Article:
Within multi-exon genes, after introns are removed, the exons must be spliced back together. Splice-enhancer domains (exon sequences near the intronexon boundary) help to ensure that this happens correctly. As they fall within the proteins exon, they must also code for specific amino acids. This dual functionality must impact protein evolution.
In a new study published online this week in the open-access journal PLoS Biology, Joanna Parmley, Laurence Hurst, and colleagues probed the effect of this dual functionality on protein sequence evolution. By comparing mouse and human genes, they found evidence that these regions are subject to selective pressure. Therefore, the need to conserve splice enhancers means these sequence regions evolve at a lower-than-average rate. Further, they also saw that smaller exons in which more of the nucleotides are close to an intronexon boundary evolve more slowly.
In addition to this selection, the researchers found that the nucleotides in these regions are conserved and specific to splice enhancers. This is reflected in the resulting skew in amino acid content in the proteins in these areas. The authors conclude that the amino acid of a protein depends not only on its biological function, but also on its underlying gene structure and the presence of splice enhancers.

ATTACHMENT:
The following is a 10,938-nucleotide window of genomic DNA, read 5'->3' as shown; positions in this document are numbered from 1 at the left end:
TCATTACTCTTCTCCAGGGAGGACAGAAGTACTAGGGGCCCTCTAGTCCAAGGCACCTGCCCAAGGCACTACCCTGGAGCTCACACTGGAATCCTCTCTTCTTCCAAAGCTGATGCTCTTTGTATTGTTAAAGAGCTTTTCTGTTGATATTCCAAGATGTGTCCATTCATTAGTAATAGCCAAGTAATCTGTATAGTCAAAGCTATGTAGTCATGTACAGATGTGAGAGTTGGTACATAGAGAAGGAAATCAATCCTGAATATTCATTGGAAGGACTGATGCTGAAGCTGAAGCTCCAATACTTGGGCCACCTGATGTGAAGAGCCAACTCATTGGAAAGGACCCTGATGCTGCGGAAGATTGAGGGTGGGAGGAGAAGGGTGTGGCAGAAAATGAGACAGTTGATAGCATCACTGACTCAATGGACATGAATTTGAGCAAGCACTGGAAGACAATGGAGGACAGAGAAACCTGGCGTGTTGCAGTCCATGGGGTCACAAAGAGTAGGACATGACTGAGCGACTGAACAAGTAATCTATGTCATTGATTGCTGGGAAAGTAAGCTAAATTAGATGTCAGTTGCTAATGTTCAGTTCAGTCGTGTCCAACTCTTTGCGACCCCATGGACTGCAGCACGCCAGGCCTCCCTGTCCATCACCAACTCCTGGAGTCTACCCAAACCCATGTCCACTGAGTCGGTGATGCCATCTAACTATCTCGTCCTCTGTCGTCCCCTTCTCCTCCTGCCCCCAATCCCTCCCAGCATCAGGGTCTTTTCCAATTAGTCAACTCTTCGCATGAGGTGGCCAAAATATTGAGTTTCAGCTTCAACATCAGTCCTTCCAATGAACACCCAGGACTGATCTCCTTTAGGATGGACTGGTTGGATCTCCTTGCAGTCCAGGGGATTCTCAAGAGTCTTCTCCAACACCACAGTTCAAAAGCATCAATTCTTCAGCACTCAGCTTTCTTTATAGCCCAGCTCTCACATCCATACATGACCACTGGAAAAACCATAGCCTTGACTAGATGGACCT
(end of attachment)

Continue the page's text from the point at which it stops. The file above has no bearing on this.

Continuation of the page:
Protein evolution is known to be subject to other constraints: housekeeping genes with functions essential for cellular maintenance that are expressed in many tissues tend to evolve slowly, whereas nonessential genes frequently evolve more quickly. This study highlights that the proportion of a gene that falls in close proximity to an intron-exon boundary has a strong effect on the overall rate of protein evolution when compared with these other factors.
Parmley and colleagues also investigate retrotransposed genesgenes that have lost their introns. Such genes show accelerated evolution in the regions that were origin
Contact: Natalie Bouaravong
Public Library of Science